Cary Jo Fukunaga’s Netflix show Maniac is to date the only one I’ve ever binged in one sitting. It’s fucking magic. I slept in and got to work late today because I just had to finish the thing last night. The one word that comes to mind with this is unique. It’s a science fiction comedy drama stroke of cosmic brilliance that draws on everything from Kafka to Michel Gondry to Cloud Atlas to Inception to Kubrick and many others, but not for one moment does it feel derivative, and there is, and I mean this, nothing out there quite like this. If you’ve seen a trailer or read a blurb, you’ll know it stars Emma Stone and Jonah Hill as two participants in a mysterious pharmaceutical drug trial, and indeed that is the launching pad for this strange, wonderful story infused with cassette futurism and dream logic, but oh just wait and see how deep, how multilayered and complex it becomes with each passing minute. After two opening episodes that burn sort of slow but are very important for developing character and establishing tone and setting, this hallucinatory, multi dimensional odyssey of self discovery and awakening constantly surprises the viewer by shirking narrative standards, constructing a script that feels fresh and untrodden, like a dimly lit path where anything could jump out at any second and all the well travelled beats have been cast away. Hill and Stone are unparalleled here, each playing a score of different characters throughout time and space and doing things with their work that I’ve never seem come from them before. Despite this being a fantastical show that traverses many internal worlds and has a whole host of dazzling special effects to showcase, above all it is an extremely thoughtful, often very dark psychological exploration of these two beings, the technology around them and how it may be used to map the human mind. Justin Theroux brings humour and eccentric humility as the neuro-chemist who is running the drug trial, Sonoya Mozuno is brilliant as his intuitive, chain smoking second in command and the cast is fleshed out by the likes of Hank Azaria, Josh Pais, Julia Garner, Geoffrey Cantor, Rome Kanda, Billy Magnusson, Glenn Fleshler, Joseph Sikora and more. Joining them are also veteran actors Sally Field and Gabriel Byrne in key roles, both of whom I love and haven’t seen in anything substantial for quite some time, they really shine here. I’m aware that this is loosely based on a Norwegian series of the same name, but honestly Fukunaga has used that as a drawing board and universally expanded the premise into something really special, original and magnificent. The central realms of the drug trial that Hill and Stone experience are the main show and the template used to plumb depths of the human condition, but just as vital is the story unfolding in the lab with Theroux, Mizuno and Sally Field, a slightly satirical look at how technology has started to approach the borders of the human soul, and even blur some lines there. I hope this gets traction, exposure and the high praise it deserves in the community. This is the best thing in any medium I’ve seen so far this year, and I can’t wait for countless revisits.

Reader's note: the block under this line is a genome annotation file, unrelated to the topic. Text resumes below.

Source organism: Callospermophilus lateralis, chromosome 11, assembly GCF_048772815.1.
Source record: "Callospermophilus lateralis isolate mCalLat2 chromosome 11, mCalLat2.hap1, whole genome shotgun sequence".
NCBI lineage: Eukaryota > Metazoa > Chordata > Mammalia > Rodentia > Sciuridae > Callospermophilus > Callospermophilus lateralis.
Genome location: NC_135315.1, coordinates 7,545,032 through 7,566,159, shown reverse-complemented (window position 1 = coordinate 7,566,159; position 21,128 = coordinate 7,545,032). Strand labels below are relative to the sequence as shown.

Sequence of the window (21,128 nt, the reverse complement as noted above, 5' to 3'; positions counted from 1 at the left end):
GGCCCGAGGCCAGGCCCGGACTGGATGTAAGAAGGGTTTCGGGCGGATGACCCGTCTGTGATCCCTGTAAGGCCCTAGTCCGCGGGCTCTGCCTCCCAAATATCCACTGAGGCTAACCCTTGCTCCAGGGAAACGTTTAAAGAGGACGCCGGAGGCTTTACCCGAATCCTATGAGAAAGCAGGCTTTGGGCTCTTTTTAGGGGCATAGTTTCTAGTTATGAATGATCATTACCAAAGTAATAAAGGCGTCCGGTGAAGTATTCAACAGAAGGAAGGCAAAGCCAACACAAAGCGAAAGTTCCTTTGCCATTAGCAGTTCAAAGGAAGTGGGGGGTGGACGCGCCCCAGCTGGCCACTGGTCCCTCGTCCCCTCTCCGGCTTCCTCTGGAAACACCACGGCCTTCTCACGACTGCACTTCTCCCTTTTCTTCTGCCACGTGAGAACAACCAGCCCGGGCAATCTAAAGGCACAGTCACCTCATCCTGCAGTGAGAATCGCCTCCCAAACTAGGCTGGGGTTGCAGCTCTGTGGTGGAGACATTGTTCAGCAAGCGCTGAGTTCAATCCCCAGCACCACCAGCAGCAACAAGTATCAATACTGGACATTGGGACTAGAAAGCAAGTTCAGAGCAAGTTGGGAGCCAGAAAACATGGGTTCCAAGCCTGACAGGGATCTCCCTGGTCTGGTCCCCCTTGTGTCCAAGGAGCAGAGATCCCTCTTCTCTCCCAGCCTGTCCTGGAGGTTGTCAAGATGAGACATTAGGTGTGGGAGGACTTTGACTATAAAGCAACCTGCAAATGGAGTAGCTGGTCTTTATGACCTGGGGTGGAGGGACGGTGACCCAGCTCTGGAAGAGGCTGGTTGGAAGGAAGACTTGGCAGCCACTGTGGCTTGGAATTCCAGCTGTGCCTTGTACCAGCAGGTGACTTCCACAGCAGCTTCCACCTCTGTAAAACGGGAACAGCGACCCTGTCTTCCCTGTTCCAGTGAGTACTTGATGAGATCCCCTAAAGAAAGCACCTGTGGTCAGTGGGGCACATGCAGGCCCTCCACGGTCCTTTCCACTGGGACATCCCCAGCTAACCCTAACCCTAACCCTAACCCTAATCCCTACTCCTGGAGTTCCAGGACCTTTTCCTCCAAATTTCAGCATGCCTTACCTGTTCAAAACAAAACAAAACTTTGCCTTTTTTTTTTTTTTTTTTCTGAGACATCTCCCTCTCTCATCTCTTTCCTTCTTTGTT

-Nate Hill